Is the letter J used in ancient Roman inscriptions of (roughly) the classical era? If yes, in what kinds of contexts?

I am under the impression that using I for vowels and J for consonants is a distinction that came about in the medieval times. But this does not rule out the Romans sometimes carving their I with a notable hook so that it looks more like J. My impression is that using J (or something closer to it than I to the modern eye) is rare and unsystematic, but I think I have seen it a couple of times, both in text and and numbers. Unfortunately I have no references or photos to back me up, so I worry I might misremember.

Perhaps a more careful formulation: What is the closest thing to the modern letter J found in Latin inscriptions of the antiquity? (In this case I think a photo or a drawing would be nice, especially if it contains visually dissimilar examples of I and J.) The letter can be used for any sound; I am not looking for a distinction between vocalic and consonantal use but for a letter that looks like J. I want to focus exclusively on text written by an ancient hand to rule out any later editorial effects. I assume that if there are any examples, they are to be found in CIL, but I am not sure whether I can search for a single letter and whether CIL would make a distinction between I and J if one I looked a little like a J.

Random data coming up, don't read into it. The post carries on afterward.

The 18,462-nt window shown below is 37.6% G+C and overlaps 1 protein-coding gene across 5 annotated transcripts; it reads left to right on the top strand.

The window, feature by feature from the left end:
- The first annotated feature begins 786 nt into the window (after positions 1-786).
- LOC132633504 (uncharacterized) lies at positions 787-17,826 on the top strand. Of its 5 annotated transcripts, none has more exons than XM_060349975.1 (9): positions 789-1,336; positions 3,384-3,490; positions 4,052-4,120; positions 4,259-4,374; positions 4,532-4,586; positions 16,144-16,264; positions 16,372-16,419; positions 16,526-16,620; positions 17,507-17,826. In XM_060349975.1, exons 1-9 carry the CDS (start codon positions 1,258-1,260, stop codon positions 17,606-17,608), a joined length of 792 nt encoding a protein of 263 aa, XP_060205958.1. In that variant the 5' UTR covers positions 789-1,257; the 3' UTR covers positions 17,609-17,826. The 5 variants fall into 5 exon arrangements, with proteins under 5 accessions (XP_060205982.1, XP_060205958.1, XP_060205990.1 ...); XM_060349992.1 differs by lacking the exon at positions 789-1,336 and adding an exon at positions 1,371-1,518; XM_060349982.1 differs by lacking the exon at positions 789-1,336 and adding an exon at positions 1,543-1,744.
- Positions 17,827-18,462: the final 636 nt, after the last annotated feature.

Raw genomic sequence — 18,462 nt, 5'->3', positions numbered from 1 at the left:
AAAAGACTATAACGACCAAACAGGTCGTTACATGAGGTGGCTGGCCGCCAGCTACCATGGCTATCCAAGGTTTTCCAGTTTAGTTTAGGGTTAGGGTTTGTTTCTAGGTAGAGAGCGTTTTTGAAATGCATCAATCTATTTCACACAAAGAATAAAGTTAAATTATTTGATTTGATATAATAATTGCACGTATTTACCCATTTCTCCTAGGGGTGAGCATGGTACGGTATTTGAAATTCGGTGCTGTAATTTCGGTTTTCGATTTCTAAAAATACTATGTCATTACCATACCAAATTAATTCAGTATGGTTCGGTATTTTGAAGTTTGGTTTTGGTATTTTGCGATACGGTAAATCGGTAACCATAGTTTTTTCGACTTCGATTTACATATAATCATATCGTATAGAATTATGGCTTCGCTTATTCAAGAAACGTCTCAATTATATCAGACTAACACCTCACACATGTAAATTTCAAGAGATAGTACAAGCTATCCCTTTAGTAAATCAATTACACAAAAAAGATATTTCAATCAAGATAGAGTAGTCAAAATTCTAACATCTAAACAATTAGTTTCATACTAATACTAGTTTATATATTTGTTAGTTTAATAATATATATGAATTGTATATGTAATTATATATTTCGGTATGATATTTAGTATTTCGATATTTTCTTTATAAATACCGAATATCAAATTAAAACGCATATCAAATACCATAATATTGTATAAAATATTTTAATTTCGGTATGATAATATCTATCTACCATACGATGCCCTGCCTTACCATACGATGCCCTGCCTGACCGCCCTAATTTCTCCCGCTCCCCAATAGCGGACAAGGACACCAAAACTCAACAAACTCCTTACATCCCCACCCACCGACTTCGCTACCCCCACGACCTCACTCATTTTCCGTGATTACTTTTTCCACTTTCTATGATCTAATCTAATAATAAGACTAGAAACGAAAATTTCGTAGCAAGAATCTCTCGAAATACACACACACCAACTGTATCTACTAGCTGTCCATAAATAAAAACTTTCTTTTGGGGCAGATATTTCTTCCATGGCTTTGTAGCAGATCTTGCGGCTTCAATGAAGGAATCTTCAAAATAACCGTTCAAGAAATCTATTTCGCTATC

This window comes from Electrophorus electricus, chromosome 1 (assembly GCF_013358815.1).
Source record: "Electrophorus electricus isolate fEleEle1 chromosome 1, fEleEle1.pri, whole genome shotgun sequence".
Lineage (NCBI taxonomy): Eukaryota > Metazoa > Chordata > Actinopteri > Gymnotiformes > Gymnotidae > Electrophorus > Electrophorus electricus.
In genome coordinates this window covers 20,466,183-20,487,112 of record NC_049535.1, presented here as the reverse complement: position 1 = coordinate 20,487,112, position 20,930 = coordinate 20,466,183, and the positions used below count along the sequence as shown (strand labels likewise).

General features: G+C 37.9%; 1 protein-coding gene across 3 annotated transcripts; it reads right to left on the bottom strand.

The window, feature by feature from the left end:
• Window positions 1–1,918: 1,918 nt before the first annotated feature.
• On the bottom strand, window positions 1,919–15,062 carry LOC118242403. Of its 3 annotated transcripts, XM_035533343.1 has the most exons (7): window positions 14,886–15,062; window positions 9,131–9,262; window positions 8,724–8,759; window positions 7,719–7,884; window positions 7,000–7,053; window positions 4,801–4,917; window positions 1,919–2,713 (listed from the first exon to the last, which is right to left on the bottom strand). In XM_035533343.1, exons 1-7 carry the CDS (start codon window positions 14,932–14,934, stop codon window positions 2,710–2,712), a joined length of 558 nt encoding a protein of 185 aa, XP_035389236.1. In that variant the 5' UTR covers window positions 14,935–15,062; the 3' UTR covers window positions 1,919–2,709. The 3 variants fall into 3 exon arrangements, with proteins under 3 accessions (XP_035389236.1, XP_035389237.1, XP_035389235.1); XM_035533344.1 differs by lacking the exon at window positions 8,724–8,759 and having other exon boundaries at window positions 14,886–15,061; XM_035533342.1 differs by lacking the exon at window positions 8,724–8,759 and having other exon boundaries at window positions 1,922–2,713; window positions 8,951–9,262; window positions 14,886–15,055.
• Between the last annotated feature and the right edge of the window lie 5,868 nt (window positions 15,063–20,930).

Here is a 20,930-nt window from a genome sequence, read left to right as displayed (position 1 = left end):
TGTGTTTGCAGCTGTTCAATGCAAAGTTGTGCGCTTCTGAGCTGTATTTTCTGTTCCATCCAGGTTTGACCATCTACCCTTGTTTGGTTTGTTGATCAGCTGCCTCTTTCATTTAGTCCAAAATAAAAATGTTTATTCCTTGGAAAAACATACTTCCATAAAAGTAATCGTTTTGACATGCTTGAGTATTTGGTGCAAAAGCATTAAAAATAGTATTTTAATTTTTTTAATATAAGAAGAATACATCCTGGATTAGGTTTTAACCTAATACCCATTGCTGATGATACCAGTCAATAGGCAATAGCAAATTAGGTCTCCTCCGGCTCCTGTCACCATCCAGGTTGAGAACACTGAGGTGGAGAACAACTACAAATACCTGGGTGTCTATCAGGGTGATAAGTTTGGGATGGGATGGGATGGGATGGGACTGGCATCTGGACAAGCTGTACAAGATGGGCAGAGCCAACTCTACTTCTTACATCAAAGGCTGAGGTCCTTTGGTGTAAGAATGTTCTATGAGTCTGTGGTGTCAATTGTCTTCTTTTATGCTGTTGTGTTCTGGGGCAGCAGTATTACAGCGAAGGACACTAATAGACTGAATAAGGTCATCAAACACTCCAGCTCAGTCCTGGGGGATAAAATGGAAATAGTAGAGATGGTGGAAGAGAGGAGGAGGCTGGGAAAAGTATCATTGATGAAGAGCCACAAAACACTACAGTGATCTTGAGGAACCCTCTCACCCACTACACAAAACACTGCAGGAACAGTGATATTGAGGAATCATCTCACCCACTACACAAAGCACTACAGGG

• I'm assuming the i longa doesn't count as "closer to [J] than I to the modern eye"?
    – Draconis
    Commented Oct 18, 2020 at 18:16
  • 1